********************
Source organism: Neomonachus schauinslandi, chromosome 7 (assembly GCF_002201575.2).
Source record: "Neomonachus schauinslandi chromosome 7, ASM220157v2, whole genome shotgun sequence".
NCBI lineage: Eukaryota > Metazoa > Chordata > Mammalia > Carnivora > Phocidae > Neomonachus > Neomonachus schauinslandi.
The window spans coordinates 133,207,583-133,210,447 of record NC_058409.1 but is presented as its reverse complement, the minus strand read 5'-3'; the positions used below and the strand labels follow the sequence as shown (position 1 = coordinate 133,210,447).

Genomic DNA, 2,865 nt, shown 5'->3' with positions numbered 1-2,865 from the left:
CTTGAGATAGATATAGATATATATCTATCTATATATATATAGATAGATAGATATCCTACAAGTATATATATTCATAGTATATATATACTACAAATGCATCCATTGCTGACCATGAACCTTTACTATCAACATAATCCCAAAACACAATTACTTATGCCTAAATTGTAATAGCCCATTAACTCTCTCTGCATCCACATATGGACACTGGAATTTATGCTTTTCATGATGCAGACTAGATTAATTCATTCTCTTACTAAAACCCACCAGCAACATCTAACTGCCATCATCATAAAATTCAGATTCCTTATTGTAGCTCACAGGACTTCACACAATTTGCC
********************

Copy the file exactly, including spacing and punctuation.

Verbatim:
Source organism: Neomonachus schauinslandi, chromosome 7 (assembly GCF_002201575.2).
Source record: "Neomonachus schauinslandi chromosome 7, ASM220157v2, whole genome shotgun sequence".
NCBI lineage: Eukaryota > Metazoa > Chordata > Mammalia > Carnivora > Phocidae > Neomonachus > Neomonachus schauinslandi.
The window spans coordinates 133,207,583-133,210,447 of record NC_058409.1 but is presented as its reverse complement, the minus strand read 5'-3'; the positions used below and the strand labels follow the sequence as shown (position 1 = coordinate 133,210,447).

Genomic DNA, 2,865 nt, shown 5'->3' with positions numbered 1-2,865 from the left:
CTTGAGATAGATATAGATATATATCTATCTATATATATATAGATAGATAGATATCCTACAAGTATATATATTCATAGTATATATATACTACAAATGCATCCATTGCTGACCATGAACCTTTACTATCAACATAATCCCAAAACACAATTACTTATGCCTAAATTGTAATAGCCCATTAACTCTCTCTGCATCCACATATGGACACTGGAATTTATGCTTTTCATGATGCAGACTAGATTAATTCATTCTCTTACTAAAACCCACCAGCAACATCTAACTGCCATCATCATAAAATTCAGATTCCTTATTGTAGCTCACAGGACTTCACACAATTTGCC